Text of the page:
29 Palms Prevails In Fight With State Over RDA Money

TWENTYNINE PALMS — (May 20) The long twilight battle between the city of Twentynine Palms and the state of California over Project Phoenix has concluded in the city’s favor.
Project Phoenix was an undertaking by the Twentynine Palms Redevelopment Agency aimed at constructing a community center, a 250-seat theater, classrooms, a civic plaza, a park, a paseo, residential units, a wastewater treatment plant, and improvements to the downtown fire station. The project was put in jeopardy in 2011, however, when the legislature passed AB X1 26 and AB X1 27, which shuttered more than 400 municipal and county redevelopment agencies up and down the state. The state sought to reroute redevelopment money to law enforcement and education efforts in that closure.
Twentynine Palms, however, intrepidly pushed ahead with the project, based upon Twentynine Palms City Attorney A. Patrick Muñoz’s assertion that the project had been initiated prior to AB XI 26 and AB XI 27 going into effect. According to Muñoz, the state law ending redevelopment function is trumped by federal securities regulations, meaning the money the Twentynine Palms Redevelopment Agency bonded for in 2011 must be utilized only for the purpose that bondholders were told the money would be applied toward.
The city then used the locally composed bond oversight board that was formed by the state legislation to recommit the bond money to the Phoenix project. Subsequently, however, the state Department of Finance used its authority to disallow the recommitment. In response the city appealed and when that appeal was turned down, filed legal action in Sacramento Superior Court, the venue where the legislation required any litigation pertaining to cities’ use of redevelopment money had to be filed. The case was heard by Sacramento Superior Court Judge Michael P. Kenny.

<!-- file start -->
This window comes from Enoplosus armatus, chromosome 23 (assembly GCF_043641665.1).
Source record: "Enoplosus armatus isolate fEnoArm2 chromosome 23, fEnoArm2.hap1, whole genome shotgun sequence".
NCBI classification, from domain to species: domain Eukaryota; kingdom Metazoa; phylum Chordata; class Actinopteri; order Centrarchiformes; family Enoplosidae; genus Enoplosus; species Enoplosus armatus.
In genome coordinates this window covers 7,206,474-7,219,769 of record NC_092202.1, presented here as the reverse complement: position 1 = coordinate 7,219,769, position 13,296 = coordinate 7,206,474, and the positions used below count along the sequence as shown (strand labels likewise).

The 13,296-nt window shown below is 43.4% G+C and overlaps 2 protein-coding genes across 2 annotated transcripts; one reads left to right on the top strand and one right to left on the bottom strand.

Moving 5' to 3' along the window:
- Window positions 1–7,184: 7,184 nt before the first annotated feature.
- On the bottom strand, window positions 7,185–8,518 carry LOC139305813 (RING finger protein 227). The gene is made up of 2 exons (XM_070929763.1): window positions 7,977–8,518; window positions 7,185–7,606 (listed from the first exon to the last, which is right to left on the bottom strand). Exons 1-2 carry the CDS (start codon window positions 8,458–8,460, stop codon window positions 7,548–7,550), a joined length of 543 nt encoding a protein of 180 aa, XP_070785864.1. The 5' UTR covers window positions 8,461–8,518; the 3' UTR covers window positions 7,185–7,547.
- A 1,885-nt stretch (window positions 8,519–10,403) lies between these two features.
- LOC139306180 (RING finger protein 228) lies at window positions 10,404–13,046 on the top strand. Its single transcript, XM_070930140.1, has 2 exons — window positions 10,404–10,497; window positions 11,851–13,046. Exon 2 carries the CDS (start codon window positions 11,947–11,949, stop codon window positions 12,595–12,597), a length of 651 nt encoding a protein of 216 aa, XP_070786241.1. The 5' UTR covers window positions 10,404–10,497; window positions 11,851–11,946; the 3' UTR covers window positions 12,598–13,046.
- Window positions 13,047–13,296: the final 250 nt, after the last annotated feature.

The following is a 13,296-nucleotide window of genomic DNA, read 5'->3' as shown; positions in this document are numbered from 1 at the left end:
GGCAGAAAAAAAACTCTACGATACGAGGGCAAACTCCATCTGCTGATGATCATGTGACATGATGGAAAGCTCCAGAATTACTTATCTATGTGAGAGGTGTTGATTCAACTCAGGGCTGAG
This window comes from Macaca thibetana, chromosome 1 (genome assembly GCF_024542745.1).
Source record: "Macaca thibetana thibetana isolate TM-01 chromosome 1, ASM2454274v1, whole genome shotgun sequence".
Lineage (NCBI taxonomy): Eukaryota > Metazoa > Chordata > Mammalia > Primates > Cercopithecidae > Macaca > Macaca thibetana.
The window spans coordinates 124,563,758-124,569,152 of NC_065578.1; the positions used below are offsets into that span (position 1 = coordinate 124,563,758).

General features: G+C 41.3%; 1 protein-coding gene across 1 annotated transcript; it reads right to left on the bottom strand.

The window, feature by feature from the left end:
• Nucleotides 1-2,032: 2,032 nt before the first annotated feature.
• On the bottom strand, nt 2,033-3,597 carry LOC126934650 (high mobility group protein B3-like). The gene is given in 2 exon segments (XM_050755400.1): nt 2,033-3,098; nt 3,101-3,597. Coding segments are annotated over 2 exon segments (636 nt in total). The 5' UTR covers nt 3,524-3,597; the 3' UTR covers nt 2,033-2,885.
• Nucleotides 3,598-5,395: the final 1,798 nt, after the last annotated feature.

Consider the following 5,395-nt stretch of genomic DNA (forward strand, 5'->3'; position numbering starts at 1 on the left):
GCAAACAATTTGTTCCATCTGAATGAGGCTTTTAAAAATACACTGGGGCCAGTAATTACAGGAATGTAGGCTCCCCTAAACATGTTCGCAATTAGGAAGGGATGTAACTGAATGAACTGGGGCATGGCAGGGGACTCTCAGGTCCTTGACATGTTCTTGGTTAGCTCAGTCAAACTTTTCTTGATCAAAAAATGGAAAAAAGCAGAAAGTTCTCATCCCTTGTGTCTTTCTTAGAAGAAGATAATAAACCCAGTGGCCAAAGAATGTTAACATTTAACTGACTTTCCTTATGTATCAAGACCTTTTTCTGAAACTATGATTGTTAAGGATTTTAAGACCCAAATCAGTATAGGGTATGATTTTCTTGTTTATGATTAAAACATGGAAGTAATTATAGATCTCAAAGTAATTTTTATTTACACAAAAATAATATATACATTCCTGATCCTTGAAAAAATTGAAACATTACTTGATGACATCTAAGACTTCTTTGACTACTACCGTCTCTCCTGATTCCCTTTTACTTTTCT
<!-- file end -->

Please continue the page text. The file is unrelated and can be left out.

Muñoz asserted in filings with the Sacramento Superior Court that the non-taxable bonds issued in 2011 created specific obligations between the city, as the issuer, and the bond purchasers, and as such are enforceable obligations and any use of the money for a purpose other than what the city had specified in marketing the bonds to the bond buyers would constitute fraud.
The state Department of Finance in December 2013  told Kenny that the Twentynine Palms Redevelopment Agency, like several others, “rushed to encumber future tax increment revenues” ahead of their legislated demise in December 2011. The department alleged that in March 2011, Twentynine Palms “conceived, authorized, issued and sold” $12 million in tax allocation bonds for the Project Phoenix downtown development and an affordable housing plan without contracts to build or a definite plan for spending the proceeds.”
Ultimately, however, Kenny ruled against the Department of Finance in April 2014 and granted the petition for a writ of mandate on behalf for the city of Twentynine Palms as successor agency, allowing the city to utilize the bond money for the fulfillment of Project Phoenix. In June 2014, the Department of Finance filed an appeal of Kenny’s ruling.
Since that time, the Department of Finance has suffered multiple setbacks with regard to several cities efforts to control the spending of redevelopment agency money appropriated in 2011. On May 14, 2015, the department sent a letter to several cities, Twentynine Palms among them, announcing it was throwing in the towel on opposing the cities’ moves to preserve their last remaining redevelopment agency projects.
At stake in the case involving Twentynine Palms was the more than $10 millionof the $12 million in bond proceeds  for Project Phoenix which has yet to be spent and which the city is now free to apply toward completing the project.
“Consistent with recent appellate decisions, the Department of Finance will no longer seek to reverse lower court rulings upholding ‘reentered’ agreements that oversight boards authorized between Feb. 1, 2012 and June 27, 2012,” the letter, dated May 14 from California Department of Finance Program Budget Manager Justyn Howard , states. “Accordingly, Finance will comply with applicable court orders and has instructed the [California] Attorney General’s Office to cease litigation on this issue.”
Muñoz resisted gloating in his report back to the city council. “The department has decided that it will no longer fight the various cities that were challenging its stance on re-entered agreements,” Muñoz wrote in a memo.

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